Asteroid: In your book you mention that there was an interruption in your musical life: you did not perform and did not touch your instrument for seven years. That was quite a long period. What were you doing during that break? What were you filling your days, months and years with?
Andrei Gavrilov: Recently I defined music as “sensual philosophy of life”. That presumes that a good performer has to be a very experienced person. Meanwhile, we musicians usually start our professional life pretty soon after we start walking. And since then, we are constantly absorbed by practicing our instrumental skills. As a result, no time is left for us to enrich our experience through “simple ordinary human life”. Thus if I agreed with my own definition of music I had to fill that gap. And so I did. I was filling up that break with everything beginning with religion and philosophy, and ending with geopolitics and love.
Asteroid: There is an opinion that classical music has nothing to do with politics and ideology. And yet, as you tell us on many pages of your book, pressure on and harassment of musicians by KGB and political apparatus were enormous. This is inconceivable not only for the Western mentality, but, to some extent, even for the young Russian generation. How would you explain the reasons and motivation of such Soviet policy?
Andrei Gavrilov: Oh, that opinion is absolutely wrong! It is marked with dilettantism of those who naively believe that serious music exists separately from our real life. First and foremost, music as one of the most reactive arts tends to reflect in tones all aspects of human life including the politics. The compositions of all the famous music writers from Beethoven to Shostakovich, reflect the most significant political events of their lifetime. Secondly, any outstanding musician was and still is at risk of becoming a subject of manipulating by various forces, some of which are quite dangerous. And, believe me, all of those forces are very well aware of how important is music in our life. Therefore, any political system tends to use outstanding musicians as a sort of “cultural weapons”. Look, in contemporary Russia, for example, Mr. Putin possesses the whole arsenal of musicians, from Netrebko to Gergiev, used at all western fronts of the war that is fought for the sympathies of international community. And, believe me, those weapons are quite effective.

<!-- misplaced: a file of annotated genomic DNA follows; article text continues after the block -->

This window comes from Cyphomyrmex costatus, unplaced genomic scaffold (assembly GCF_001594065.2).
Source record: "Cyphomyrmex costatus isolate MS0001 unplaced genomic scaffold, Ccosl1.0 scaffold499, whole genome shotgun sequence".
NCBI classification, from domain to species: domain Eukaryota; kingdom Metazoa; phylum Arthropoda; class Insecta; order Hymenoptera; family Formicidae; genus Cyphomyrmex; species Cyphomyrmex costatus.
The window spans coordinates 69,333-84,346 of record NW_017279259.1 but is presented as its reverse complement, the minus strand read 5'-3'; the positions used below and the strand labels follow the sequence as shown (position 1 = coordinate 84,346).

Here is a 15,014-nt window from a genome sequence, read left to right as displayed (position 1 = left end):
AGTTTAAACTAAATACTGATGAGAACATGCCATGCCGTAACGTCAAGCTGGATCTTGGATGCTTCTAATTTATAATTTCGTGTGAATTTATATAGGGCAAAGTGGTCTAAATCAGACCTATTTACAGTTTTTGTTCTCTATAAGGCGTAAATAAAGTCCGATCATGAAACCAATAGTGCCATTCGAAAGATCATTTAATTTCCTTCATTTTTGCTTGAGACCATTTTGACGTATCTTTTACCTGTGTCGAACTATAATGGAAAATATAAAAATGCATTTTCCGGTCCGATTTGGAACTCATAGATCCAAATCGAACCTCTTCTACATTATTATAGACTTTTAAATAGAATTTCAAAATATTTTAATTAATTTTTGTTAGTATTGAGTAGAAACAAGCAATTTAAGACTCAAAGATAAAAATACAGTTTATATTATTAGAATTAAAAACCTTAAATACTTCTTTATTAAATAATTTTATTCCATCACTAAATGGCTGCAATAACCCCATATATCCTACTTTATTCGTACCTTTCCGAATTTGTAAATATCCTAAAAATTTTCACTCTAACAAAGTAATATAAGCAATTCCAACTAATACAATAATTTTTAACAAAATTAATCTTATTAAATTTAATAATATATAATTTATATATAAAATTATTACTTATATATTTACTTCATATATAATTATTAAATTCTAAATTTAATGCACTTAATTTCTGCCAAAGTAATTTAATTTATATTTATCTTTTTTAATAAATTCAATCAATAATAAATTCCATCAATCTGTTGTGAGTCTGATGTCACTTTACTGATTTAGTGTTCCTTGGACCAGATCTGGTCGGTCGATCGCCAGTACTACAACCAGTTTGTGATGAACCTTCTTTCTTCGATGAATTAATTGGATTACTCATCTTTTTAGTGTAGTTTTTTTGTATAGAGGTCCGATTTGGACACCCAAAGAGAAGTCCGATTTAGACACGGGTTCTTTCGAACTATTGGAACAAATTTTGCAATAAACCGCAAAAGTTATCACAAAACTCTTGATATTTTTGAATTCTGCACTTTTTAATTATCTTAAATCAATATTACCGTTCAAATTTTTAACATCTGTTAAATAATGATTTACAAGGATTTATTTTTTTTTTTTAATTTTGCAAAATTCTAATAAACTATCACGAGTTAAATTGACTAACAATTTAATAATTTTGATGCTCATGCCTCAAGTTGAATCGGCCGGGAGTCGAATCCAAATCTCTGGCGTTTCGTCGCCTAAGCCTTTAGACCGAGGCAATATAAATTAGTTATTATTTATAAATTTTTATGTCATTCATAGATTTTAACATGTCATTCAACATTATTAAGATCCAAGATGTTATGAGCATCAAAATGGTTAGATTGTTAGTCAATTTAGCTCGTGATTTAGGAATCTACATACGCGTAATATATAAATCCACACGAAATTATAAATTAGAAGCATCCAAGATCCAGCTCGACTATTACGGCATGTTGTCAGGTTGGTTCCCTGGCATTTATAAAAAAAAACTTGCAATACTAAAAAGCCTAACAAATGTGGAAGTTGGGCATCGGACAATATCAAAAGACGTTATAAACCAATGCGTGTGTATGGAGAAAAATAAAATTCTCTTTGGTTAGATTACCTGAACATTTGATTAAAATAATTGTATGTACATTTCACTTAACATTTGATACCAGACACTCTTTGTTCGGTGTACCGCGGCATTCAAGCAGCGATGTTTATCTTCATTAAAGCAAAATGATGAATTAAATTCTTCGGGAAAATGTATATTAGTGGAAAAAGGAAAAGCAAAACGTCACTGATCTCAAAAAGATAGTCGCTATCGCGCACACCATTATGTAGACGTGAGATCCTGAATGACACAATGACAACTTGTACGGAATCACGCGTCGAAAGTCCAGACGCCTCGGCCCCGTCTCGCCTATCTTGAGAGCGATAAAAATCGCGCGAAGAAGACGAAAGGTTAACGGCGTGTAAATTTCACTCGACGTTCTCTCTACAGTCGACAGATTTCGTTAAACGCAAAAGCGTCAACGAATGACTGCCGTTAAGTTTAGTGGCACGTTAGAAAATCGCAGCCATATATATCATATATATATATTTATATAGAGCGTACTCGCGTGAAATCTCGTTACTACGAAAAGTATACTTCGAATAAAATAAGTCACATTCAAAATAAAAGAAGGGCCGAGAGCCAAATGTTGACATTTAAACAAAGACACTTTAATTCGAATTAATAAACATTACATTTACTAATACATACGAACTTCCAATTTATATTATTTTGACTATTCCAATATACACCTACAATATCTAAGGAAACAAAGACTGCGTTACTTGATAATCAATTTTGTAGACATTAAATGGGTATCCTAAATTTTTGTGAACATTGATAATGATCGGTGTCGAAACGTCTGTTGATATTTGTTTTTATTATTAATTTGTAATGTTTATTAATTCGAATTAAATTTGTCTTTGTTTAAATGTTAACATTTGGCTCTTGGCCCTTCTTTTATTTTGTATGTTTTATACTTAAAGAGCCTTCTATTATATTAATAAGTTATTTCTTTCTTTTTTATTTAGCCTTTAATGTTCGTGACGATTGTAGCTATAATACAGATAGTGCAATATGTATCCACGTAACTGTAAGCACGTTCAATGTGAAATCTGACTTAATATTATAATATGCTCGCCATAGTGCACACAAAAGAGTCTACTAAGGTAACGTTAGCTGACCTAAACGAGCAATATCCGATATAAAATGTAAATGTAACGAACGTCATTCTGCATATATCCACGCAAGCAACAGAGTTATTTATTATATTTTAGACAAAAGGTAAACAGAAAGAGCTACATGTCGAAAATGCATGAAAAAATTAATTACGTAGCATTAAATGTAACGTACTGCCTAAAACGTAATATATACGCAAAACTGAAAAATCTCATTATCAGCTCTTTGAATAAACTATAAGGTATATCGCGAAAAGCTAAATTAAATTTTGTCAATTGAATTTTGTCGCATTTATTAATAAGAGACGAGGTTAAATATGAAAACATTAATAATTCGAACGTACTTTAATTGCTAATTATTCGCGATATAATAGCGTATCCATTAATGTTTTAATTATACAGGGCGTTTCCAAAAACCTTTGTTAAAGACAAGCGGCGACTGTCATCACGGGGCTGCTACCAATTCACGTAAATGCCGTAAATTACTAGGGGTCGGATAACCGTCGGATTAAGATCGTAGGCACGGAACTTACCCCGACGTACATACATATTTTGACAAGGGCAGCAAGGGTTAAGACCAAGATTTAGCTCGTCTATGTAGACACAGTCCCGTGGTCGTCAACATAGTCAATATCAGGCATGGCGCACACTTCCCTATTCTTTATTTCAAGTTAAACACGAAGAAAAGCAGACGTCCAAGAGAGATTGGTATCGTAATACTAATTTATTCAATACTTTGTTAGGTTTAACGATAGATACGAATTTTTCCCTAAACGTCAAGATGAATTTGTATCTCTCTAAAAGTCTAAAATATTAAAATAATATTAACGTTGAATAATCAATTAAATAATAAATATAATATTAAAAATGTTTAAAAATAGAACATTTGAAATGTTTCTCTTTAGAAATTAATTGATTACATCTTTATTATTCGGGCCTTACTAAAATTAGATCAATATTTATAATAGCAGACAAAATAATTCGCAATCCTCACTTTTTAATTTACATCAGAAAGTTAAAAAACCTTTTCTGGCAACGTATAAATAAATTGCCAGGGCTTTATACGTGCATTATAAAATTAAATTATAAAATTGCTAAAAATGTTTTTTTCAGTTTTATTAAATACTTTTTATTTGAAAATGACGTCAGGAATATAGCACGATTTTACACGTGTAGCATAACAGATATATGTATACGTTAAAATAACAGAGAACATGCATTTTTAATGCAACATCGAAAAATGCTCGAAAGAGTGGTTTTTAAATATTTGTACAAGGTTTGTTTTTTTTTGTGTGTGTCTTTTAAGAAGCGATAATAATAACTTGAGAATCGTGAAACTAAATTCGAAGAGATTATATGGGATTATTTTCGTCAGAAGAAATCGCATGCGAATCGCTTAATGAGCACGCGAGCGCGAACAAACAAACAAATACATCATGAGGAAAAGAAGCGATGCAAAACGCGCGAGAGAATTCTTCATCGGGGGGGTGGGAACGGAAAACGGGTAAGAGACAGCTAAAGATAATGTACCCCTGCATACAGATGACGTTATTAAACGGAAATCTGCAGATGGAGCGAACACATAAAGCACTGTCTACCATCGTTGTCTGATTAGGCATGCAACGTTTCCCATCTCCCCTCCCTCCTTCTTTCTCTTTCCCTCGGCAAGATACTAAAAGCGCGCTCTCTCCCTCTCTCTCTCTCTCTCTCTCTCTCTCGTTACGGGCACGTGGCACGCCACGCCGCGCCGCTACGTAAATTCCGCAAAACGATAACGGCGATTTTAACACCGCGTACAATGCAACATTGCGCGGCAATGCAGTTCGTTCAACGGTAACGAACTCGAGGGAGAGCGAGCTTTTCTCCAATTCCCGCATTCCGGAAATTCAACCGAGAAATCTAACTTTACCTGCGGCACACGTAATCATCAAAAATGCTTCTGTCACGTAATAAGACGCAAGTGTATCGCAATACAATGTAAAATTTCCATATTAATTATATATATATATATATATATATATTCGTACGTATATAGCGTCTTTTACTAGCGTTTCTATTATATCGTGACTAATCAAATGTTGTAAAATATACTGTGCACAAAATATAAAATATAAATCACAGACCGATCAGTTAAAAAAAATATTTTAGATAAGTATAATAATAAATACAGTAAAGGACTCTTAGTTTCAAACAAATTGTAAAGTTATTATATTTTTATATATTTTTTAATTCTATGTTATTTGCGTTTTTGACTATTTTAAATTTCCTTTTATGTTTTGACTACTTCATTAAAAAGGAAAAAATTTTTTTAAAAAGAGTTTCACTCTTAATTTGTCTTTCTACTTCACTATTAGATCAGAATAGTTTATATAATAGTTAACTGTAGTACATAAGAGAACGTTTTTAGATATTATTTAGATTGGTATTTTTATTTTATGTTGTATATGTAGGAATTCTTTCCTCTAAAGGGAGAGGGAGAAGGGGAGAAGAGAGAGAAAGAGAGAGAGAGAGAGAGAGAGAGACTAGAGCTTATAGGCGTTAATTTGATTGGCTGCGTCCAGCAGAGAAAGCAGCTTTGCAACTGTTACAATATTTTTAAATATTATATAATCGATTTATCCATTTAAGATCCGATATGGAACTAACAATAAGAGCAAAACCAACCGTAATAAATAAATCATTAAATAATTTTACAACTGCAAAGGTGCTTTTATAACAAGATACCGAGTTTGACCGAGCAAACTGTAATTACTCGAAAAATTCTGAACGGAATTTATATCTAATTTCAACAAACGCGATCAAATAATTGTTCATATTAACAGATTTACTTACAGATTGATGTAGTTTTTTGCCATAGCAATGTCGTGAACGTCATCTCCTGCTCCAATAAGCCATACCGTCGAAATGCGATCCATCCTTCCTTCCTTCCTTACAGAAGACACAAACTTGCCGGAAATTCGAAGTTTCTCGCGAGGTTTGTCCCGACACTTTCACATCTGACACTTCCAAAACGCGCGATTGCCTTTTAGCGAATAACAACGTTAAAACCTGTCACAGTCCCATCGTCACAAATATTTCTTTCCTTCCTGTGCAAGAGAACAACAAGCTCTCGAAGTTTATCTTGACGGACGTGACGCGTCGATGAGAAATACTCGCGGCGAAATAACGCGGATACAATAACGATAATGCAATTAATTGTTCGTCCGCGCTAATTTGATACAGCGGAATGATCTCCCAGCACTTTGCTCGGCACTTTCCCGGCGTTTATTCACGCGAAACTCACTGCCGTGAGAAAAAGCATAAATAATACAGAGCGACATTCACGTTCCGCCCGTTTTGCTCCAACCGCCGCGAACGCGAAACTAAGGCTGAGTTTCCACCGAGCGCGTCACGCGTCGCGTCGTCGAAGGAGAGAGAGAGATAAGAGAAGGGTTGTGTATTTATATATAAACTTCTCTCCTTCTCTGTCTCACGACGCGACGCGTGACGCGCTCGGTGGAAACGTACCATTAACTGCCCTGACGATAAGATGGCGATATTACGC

Asteroid: You happen to know many top echelon Soviet politicians. Regardless of their ideological orientation, how would you assess their intellectual capacity?
Andrei Gavrilov: Well, in our days, most of the politicians around the world seem to suffer the same “illness” known as the extremely low level of culture.
Asteroid: How many hours per day do you practice?
Andrei Gavrilov: It all depends on the goal you set. Just to keep up with good muscle shape 3 hours per day will suffice. However, for deep penetration into a major piece of music it can go up to 15-17 hours.